|BWMA - campaigning for inch-pound industries and
Metric Transport and Signs
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Metric: the Death of
In the days prior to
pre-packed foods, most foods were sold "loose from bulk". This had the effect
of protecting consumers from short measure, since they needed to specify
quantities to traders prior to purchase, such as asking for a "pound of
sausages". A trader providing less than the requested amount would be charged
with serving short measure and subject to legal penalties.
Nowadays, most foods are sold
in packs with the result that customers do not specify quantities; they merely
pick items from shelves. As a result, producers who reduce quantities are not
committing an offence since no agreement existed between the seller and buyer
as to the exact quantity required.
If consumer protection from
reduced measure is to be maintained, it follows that packaged foods and goods
must be marked in weights and measures that are readily understandable by the
shopping public. In this way, shoppers can spot any reduction in measure.
The experience of metric
demonstrates that it does not provide understandable information. This is owing
largely to the abstract nature of metric units:
- Metrication results in huge
numbers on food packaging (185g, 375g, 425g, 440g, etc). This vast increase
in the size of numbers occurs because metric units are much smaller than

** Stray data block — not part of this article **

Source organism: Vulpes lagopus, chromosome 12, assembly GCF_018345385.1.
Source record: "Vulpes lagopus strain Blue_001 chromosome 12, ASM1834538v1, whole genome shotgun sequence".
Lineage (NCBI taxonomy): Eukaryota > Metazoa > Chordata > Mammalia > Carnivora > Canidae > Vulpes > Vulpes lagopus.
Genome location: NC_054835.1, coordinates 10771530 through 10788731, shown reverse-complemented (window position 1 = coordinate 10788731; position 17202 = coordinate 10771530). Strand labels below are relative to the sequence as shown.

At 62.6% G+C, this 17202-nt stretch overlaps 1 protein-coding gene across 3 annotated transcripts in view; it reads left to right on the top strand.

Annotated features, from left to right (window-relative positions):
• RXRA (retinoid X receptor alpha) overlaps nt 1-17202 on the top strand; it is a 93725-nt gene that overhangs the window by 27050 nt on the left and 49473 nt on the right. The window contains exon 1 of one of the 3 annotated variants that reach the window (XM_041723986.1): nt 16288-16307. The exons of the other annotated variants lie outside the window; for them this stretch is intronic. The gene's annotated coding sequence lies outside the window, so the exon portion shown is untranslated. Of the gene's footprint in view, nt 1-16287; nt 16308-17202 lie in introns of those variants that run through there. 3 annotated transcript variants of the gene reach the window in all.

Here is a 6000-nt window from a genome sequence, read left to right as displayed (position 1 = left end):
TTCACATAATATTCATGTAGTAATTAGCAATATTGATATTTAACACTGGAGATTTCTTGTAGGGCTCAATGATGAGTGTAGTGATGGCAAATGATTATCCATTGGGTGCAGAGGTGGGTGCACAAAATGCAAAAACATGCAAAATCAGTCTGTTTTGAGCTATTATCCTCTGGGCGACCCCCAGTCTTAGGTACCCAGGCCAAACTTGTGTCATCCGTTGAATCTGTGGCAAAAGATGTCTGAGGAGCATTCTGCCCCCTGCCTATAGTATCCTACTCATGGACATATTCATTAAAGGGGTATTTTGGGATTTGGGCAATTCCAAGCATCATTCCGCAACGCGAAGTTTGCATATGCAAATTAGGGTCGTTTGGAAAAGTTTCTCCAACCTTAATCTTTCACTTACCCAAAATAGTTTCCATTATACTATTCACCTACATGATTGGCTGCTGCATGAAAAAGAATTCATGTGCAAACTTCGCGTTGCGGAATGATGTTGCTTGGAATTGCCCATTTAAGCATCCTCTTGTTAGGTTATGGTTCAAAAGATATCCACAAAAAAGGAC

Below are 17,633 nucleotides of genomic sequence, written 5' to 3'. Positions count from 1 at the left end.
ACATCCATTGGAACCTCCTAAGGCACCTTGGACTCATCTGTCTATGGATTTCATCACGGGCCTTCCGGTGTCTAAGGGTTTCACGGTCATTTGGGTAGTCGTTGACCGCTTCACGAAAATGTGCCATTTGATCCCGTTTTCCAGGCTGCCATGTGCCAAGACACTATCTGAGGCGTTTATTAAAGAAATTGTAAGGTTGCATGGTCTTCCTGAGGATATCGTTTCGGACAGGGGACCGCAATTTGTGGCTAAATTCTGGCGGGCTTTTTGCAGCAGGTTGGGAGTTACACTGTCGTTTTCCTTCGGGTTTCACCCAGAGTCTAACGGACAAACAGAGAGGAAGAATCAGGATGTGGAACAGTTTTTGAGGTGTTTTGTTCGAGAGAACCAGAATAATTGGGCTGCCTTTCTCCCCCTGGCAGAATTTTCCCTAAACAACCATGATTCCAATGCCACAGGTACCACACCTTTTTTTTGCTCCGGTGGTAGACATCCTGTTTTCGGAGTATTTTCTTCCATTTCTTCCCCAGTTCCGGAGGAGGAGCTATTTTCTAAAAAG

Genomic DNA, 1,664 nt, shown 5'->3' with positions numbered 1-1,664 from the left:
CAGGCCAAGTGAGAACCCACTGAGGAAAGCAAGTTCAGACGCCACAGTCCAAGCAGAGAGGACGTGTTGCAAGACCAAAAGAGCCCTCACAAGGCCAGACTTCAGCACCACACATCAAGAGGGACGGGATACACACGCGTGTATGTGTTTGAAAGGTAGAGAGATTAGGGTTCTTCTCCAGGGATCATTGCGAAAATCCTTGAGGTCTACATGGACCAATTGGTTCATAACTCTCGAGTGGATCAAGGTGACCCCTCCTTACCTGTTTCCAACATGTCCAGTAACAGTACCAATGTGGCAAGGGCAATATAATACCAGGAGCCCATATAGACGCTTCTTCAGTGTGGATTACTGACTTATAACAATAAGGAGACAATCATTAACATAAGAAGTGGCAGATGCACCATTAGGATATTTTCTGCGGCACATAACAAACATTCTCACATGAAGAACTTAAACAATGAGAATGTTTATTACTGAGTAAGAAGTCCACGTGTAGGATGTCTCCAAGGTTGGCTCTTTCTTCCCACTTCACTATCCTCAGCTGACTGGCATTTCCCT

customary units; 28 grams to one ounce, over 450 grams to one pound, 568
millilitres to one pint, and so on.
- Metric units are derived from the
geometry of the earth and have no frame of reference relating to food.
This means that the number of grams or millilitres needed to represent a
product is necessarily arbitrary, unlike traditional units that revolve around
quantities typically dealt with.
The above factors have contributed to a
general failure of metric units to find common acceptance by British people for
food and drink packaging. Technically, metric indicates quantity as accurately
as the customary system, but it fails to convey meaning or value. Whereas six
ounces of cheese actually sounds like a quantity of cheese, 180g of cheese is
just a very large number.
- Metric fails to produce consistent
or easily understood sizing scales. Unlike the 16oz pound that is geared to
multiples of two, the kilogram cannot comfortably accommodate successive
halving. Thus, while some metric packaging builds up as 100g, 200g, 400g, etc,
this will not integrate with one kilogram meaning that other packaging
progresses as 125g, 250g, 500g, etc. Other packaging uses 75g, 150g, 300g, etc
while others still use 110g, 220g, 330g, 440g. A large variety of packaged
foods has no identifiable sizing scale at all, for example, tomato ketchup and
Thus, while supporters of the metric
system extol its "simplicity" and "rational internal relationships", metric's
streamlining exists only on paper; as soon as it is applied to the physical
world that relies on divisions of 2, 3 and 4, metric indications turn into
archaic three-digit numbers that lack the logical size intervals that exist
under the UK system. Metric was adopted on the basis of its supposed
simplicity, yet one of its main effects is make descriptions more complicated.